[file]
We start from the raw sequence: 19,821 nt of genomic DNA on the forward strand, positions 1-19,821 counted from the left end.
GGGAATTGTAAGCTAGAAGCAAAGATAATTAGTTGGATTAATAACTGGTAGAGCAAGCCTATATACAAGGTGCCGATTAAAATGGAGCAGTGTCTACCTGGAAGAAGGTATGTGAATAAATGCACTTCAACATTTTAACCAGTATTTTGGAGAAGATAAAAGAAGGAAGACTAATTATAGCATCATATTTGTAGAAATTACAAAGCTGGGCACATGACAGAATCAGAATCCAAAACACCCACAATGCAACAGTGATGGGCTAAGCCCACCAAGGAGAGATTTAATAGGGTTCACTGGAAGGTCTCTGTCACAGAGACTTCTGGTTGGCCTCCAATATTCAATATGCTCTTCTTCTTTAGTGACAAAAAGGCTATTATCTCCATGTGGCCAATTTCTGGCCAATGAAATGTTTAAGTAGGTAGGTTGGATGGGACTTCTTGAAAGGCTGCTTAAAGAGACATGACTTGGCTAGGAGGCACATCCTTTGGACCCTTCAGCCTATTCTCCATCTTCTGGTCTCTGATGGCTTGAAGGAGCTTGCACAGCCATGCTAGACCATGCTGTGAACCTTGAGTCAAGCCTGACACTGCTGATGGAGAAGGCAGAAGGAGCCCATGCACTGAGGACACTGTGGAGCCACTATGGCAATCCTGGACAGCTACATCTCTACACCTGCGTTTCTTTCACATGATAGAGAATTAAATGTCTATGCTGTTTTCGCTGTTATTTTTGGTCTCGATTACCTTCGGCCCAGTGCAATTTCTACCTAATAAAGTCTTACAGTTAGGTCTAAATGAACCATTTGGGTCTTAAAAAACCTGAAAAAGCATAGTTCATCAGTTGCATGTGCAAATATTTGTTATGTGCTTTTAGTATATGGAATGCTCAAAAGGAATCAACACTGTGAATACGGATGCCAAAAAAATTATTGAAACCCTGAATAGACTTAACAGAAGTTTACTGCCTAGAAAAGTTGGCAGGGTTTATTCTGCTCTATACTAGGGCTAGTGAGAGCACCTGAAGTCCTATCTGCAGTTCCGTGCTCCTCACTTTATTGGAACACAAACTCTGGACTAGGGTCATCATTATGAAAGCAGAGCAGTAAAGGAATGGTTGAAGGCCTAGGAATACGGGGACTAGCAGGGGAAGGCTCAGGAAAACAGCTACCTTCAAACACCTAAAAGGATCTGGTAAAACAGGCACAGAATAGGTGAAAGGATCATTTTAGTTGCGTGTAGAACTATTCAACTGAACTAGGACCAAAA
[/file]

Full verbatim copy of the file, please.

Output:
We start from the raw sequence: 19,821 nt of genomic DNA on the forward strand, positions 1-19,821 counted from the left end.
GGGAATTGTAAGCTAGAAGCAAAGATAATTAGTTGGATTAATAACTGGTAGAGCAAGCCTATATACAAGGTGCCGATTAAAATGGAGCAGTGTCTACCTGGAAGAAGGTATGTGAATAAATGCACTTCAACATTTTAACCAGTATTTTGGAGAAGATAAAAGAAGGAAGACTAATTATAGCATCATATTTGTAGAAATTACAAAGCTGGGCACATGACAGAATCAGAATCCAAAACACCCACAATGCAACAGTGATGGGCTAAGCCCACCAAGGAGAGATTTAATAGGGTTCACTGGAAGGTCTCTGTCACAGAGACTTCTGGTTGGCCTCCAATATTCAATATGCTCTTCTTCTTTAGTGACAAAAAGGCTATTATCTCCATGTGGCCAATTTCTGGCCAATGAAATGTTTAAGTAGGTAGGTTGGATGGGACTTCTTGAAAGGCTGCTTAAAGAGACATGACTTGGCTAGGAGGCACATCCTTTGGACCCTTCAGCCTATTCTCCATCTTCTGGTCTCTGATGGCTTGAAGGAGCTTGCACAGCCATGCTAGACCATGCTGTGAACCTTGAGTCAAGCCTGACACTGCTGATGGAGAAGGCAGAAGGAGCCCATGCACTGAGGACACTGTGGAGCCACTATGGCAATCCTGGACAGCTACATCTCTACACCTGCGTTTCTTTCACATGATAGAGAATTAAATGTCTATGCTGTTTTCGCTGTTATTTTTGGTCTCGATTACCTTCGGCCCAGTGCAATTTCTACCTAATAAAGTCTTACAGTTAGGTCTAAATGAACCATTTGGGTCTTAAAAAACCTGAAAAAGCATAGTTCATCAGTTGCATGTGCAAATATTTGTTATGTGCTTTTAGTATATGGAATGCTCAAAAGGAATCAACACTGTGAATACGGATGCCAAAAAAATTATTGAAACCCTGAATAGACTTAACAGAAGTTTACTGCCTAGAAAAGTTGGCAGGGTTTATTCTGCTCTATACTAGGGCTAGTGAGAGCACCTGAAGTCCTATCTGCAGTTCCGTGCTCCTCACTTTATTGGAACACAAACTCTGGACTAGGGTCATCATTATGAAAGCAGAGCAGTAAAGGAATGGTTGAAGGCCTAGGAATACGGGGACTAGCAGGGGAAGGCTCAGGAAAACAGCTACCTTCAAACACCTAAAAGGATCTGGTAAAACAGGCACAGAATAGGTGAAAGGATCATTTTAGTTGCGTGTAGAACTATTCAACTGAACTAGGACCAAAA